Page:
Tonga volcano horror as experts warn volcano could erupt again during month of hell

Tonga: Satellite images capture moment volcano erupts

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The Red Cross has warned that up to 80,000 people could be impacted after an underwater volcano erupted in the Pacific. The eruption of the Hunga Tonga-Hunga Haʻapai volcano was heard as far as the US and triggered a 7.4-magnitude earthquake that sent tsunami waves crashing into Tonga. The full extent of the damage is still unknown, as information from the island is scarce.

New Zealand has sent a plane to assess the situation, but its Prime Minister, Jacinda Ardern, said the tsunami had wreaked “significant damage”.

The fears now are turning to what could follow.

Professor Shane Cronin, from Auckland University, said that studies of eruptions of the volcano in about 200AD and 1100AD suggested it was likely to remain active for some time.

He warned that the force of the blast means that the volcano’s caldera has probably been altered and may be unstable, raising the risk of more tsunamis.

Prof Cronin said: “The eruption episode could last several weeks or months.”

Tonga has a population of about 105,000 people. It is understood that many have fled to high ground.

They are currently completely cut off from the rest of the world after phone lines and the Internet were cut.

They include Angela and James Glover, a British couple living on the island who were hit by four-foot waves.

Searches continue for Angela, 50, who was swept away along with her dogs.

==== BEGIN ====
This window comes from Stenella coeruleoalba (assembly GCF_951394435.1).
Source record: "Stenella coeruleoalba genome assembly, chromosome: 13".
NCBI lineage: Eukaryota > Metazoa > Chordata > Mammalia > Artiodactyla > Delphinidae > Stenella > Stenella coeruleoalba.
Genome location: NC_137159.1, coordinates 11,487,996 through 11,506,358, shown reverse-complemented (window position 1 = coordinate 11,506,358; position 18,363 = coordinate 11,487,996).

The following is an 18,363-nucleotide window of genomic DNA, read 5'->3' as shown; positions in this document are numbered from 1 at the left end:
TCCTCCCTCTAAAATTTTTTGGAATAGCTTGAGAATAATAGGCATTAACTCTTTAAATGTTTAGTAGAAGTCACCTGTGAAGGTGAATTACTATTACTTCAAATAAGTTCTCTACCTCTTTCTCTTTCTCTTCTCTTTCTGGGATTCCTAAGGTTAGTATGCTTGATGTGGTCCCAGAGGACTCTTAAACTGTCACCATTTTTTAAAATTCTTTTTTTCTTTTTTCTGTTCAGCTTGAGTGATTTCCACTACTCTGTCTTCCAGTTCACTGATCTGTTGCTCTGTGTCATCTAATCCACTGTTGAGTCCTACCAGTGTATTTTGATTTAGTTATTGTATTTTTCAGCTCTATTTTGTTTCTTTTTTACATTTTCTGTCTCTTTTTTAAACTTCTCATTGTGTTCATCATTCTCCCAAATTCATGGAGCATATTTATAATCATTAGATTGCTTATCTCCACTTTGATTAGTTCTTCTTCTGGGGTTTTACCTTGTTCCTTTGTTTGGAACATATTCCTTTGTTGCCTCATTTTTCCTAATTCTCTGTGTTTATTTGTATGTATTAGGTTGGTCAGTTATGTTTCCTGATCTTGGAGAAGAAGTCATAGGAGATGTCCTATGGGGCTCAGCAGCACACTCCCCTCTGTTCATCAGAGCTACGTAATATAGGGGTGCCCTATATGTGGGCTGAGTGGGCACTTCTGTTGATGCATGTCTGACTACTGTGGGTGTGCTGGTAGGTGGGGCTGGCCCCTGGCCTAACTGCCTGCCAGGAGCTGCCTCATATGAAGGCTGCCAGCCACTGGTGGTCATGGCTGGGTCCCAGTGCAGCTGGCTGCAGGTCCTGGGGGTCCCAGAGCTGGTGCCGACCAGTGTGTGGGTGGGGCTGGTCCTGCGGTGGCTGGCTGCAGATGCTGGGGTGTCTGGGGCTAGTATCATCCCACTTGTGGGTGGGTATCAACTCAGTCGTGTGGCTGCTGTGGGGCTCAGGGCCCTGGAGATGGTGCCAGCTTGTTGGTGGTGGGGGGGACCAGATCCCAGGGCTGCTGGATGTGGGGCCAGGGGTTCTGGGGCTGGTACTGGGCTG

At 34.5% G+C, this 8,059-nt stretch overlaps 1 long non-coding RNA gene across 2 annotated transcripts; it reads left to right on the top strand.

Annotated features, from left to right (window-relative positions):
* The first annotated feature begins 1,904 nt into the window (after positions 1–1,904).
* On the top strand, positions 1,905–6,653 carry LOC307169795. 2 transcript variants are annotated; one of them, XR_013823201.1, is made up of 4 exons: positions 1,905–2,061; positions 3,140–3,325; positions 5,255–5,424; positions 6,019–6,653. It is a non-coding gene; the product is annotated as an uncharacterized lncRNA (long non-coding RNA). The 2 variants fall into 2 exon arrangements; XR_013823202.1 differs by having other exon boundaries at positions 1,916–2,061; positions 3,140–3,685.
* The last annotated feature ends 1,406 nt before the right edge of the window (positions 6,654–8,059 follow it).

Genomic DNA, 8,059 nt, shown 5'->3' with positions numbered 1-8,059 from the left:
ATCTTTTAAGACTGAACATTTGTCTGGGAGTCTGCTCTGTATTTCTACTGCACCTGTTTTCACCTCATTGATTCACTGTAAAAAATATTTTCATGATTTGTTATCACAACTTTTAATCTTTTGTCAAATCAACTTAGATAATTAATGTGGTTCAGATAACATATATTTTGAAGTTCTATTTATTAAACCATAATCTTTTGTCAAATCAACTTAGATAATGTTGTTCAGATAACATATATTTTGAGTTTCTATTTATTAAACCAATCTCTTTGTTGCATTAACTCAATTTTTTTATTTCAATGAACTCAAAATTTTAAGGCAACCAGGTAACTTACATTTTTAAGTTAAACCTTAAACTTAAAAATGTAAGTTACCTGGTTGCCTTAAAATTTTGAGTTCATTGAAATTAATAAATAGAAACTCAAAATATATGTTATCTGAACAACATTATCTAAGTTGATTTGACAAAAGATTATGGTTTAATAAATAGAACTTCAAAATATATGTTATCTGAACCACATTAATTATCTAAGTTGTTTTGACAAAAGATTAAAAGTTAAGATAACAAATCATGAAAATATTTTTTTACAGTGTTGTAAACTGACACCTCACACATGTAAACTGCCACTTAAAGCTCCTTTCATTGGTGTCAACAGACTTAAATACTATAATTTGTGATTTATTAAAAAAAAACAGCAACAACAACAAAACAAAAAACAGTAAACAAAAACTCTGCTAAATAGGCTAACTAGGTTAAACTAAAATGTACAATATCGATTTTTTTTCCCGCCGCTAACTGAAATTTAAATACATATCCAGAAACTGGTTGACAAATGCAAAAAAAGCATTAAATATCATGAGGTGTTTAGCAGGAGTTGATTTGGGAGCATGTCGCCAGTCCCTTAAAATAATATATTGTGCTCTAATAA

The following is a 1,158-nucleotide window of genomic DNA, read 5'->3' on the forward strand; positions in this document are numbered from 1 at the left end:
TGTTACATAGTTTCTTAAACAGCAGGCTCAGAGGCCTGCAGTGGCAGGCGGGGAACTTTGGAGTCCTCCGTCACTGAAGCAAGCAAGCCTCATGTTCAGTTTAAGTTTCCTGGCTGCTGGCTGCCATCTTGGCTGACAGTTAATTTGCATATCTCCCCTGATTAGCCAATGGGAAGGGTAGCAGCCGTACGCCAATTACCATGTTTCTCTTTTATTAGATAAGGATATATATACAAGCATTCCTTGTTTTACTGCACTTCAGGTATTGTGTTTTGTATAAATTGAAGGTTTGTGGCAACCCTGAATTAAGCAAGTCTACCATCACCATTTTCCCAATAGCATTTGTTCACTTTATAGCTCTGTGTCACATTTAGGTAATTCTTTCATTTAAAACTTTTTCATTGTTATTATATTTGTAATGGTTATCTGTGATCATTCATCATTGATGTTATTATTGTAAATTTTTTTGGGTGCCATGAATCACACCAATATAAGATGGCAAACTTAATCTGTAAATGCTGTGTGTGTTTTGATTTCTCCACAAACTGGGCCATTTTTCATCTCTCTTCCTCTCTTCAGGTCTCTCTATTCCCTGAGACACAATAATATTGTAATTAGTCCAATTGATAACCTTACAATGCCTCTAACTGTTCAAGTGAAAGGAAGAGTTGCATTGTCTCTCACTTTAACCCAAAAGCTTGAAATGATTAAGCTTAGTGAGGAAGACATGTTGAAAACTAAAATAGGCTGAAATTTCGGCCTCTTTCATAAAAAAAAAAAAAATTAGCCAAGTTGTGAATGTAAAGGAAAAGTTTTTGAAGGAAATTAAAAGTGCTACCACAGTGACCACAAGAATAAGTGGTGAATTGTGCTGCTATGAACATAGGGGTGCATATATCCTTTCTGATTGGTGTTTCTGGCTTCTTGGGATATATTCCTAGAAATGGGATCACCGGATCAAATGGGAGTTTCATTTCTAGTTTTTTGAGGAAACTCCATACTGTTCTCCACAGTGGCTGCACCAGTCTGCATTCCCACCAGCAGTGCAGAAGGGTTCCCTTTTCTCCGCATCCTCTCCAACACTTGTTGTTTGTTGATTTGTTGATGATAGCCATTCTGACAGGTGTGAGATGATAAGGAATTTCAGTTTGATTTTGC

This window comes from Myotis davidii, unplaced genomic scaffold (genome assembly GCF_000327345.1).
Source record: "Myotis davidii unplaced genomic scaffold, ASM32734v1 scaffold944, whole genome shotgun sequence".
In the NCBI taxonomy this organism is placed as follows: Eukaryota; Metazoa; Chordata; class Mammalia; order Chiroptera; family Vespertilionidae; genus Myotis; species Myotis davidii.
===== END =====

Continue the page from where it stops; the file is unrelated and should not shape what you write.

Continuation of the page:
Brighton-born Angela co-managed a tattoo parlour and ran a dog rescue centre in Tonga’s capital, Nuku’alofa.

Mrs Glover’s brother, Nick Eleini, confirmed to the BBC that she still had not been located.

Prior to the largest eruption, the volcano had been erupting for several days.

The Tonga Meteorological Agency had warned that the smell of sulphur and ammonia was being reported in some areas.

Satellite images showed the horrifying moment the island was engulfed with a cloud of ash and debris.

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Scientists are now able to get a look at the damage thanks to the EU’s Sentinel-1A satellite.

This spacecraft is a radar platform and can see through obscuring clouds and ash to the surface below.

It showed clearly that much of the crater rim that stood above the ocean waters had been destroyed – a testament to the ferocity of the blast.

Researchers are now studying the images to understand more about what the future holds.

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